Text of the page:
# Showing a vector field is conservative.

1. Jun 8, 2009

### physicsnoob93

Ok so I'm new to vector analysis, just started about a week or 2 ago. I'm using Paul C. Matthews' book, "Vector Calculus". This is an example problem from it which I have difficulty understanding because of integration with partial derivatives. The problem is solved, I just have trouble understanding the solution.

1. The problem statement, all variables and given/known data
Show that the vector field $$F = (2x+y, x, 2z)$$ is conservative.

So if $$F$$ is conservative, it can be written as the gradient of some scalar field $$\phi$$. This gives the three equations:

$$\frac{\partial \phi}{\partial x}$$, $$\frac{\partial \phi}{\partial y}$$ and $$\frac{\partial \phi}{\partial z}$$

After this, they integrate first of the equations with respect to x and this gives $$\phi = x^2+xy+h(x,y)$$. This is still alright, because h is analogous to the constant of integration. But after this it says:

"The second equation forces the partial derivative of h with respect to y to be zero so that h only depends on z. The third equation yields $$\frac{dh}{dz}=2z$$ so $$h(z) = z^2+c$$ where c is any constant. Therefore, all three equations are satisfied by the potential function $$\phi = x^2+xy+z^2$$ and F is a conservative vector field"

I didn't really understand much of what is in the quotes except this part:

$$\frac{\partial \phi}{\partial y} = x$$ and $$\frac{\partial (x^2+xy+h(x,y))}{\partial y} = x+\frac{\partial h(x,y)}{\partial y}$$ and so h(x,y) is constant but why does this mean that h only depends on z?

Thanks if you can help.

Last edited: Jun 8, 2009
2. Jun 8, 2009

### Cyosis

You're complicating things. If F is conservative then it can indeed be written as the gradient of a scalar field. What do you know about the curl of the gradient of a function?
$$\nabla \times \nabla \phi=?$$

Edit:The question is whether F is conservative or not? In the attempt you're trying to determine the scalar field itself. Is this part of your question or?

Either way $\phi = x^2+xy+h(x,y)$ should be $\phi = x^2+xy+h(y,z)$. Now lets take the gradient of this scalar field.
$$\nabla \phi=(2x+y,x+\partial_y h(y,z),\partial_z h(y,z)$$

Do you see now why $\partial_y h(y,z)=0$?

Last edited: Jun 8, 2009
3. Jun 8, 2009

### physicsnoob93

Yes, the solution to the question is to determine the scalar field. At this point, curl has not been covered, so we're supposed to use the idea that a conservative vector field F is the gradient of a scalar function.

Ty

4. Jun 8, 2009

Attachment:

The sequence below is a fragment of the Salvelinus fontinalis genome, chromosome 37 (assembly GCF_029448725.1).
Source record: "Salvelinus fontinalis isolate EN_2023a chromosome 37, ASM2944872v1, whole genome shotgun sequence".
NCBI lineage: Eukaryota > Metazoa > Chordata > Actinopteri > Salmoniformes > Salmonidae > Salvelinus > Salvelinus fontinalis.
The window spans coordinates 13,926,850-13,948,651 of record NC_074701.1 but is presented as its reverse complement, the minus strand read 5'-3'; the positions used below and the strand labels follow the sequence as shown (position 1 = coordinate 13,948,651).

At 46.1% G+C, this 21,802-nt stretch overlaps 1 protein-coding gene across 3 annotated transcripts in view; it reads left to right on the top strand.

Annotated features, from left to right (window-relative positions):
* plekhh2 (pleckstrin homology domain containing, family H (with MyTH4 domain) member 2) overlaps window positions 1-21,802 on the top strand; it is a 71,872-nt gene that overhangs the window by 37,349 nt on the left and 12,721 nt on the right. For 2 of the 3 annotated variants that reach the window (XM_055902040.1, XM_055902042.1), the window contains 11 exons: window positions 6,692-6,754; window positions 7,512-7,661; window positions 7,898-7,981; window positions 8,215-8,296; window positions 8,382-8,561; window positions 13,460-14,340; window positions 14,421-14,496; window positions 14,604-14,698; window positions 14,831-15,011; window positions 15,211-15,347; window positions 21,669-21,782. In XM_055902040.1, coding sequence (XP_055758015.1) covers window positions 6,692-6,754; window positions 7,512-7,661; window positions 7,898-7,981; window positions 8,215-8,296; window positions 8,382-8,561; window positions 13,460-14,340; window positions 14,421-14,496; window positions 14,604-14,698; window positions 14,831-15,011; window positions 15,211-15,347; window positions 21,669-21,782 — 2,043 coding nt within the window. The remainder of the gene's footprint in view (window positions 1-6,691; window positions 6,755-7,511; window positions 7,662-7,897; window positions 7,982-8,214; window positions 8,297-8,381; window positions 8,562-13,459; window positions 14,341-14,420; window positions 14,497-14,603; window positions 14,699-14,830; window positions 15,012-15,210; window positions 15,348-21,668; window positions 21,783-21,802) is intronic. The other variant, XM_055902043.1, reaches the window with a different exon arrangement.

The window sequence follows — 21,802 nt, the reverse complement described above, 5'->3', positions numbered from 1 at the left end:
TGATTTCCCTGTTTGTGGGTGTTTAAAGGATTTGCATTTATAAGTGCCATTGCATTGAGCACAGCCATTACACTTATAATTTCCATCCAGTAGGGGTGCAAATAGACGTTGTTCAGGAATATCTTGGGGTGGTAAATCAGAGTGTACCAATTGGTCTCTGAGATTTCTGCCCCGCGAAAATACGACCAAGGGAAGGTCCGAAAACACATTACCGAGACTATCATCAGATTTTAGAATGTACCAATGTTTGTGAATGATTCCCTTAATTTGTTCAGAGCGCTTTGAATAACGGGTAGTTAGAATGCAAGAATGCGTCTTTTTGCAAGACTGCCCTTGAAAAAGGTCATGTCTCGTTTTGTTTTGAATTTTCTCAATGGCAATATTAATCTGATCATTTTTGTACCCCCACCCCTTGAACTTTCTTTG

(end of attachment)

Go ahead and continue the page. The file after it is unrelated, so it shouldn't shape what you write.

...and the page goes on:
### Cyosis

Ah I edited my first post to explain the method you listed. The nice part of the curl equation is that the curl of a gradient is always 0. So if F is conservative then F can be written as grad f and therefore $\nabla \times F=\nabla \times \nabla f=0$. Which is a very quick way to check if a field is conservative.

5. Jun 8, 2009

### physicsnoob93

Oh, so is h dependent only on z because it's partial with respect to y is 0 so the function doesn't change for any change in y? And partial phi with respect to z confirms this?

Is that right?

6. Jun 8, 2009

### Cyosis

I am not sure what you mean with your last sentence, but we know that $\nabla phi=F$.

We know that $F= (2x+y,x,2z)=\nabla \phi=(2x+y,x+\partial_y h(y,z),\partial_z h(y,z))$. So lets compare components.

\begin{align} 2x+y & =2x+y \\ x &=x+\partial_y h(y,z)\\ 2z & =\partial_z h(y,z) \end{align}

Equation (2) seems to be the troublesome one for you, but when you look at it like this there is only one way to satisfy the equation and that is $\partial_y h(y,z)=0$.

7. Jun 8, 2009

### physicsnoob93

Yes I understand that part, but I'm not clear with why it means that h only depends on z now.

8. Jun 8, 2009

### Cyosis

If the derivative of a function is 0 then what do you know about that function?

9. Jun 8, 2009

### physicsnoob93

It is a constant.

10. Jun 8, 2009

### Cyosis

Yes or slightly more accurate, the function is constant with respect to the variable you're differentiating to. Because we know that $\partial_y h(y,z)=0$ we know that this function has to be constant with respect to y. In other words there cannot be a y variable in it, because then the derivative would not be zero. Therefore the only variable that is left is z, h(y,z)=h(z).

11. Jun 8, 2009

### physicsnoob93

oh okay yes, that's what I was trying to clarify.

Thank you very much!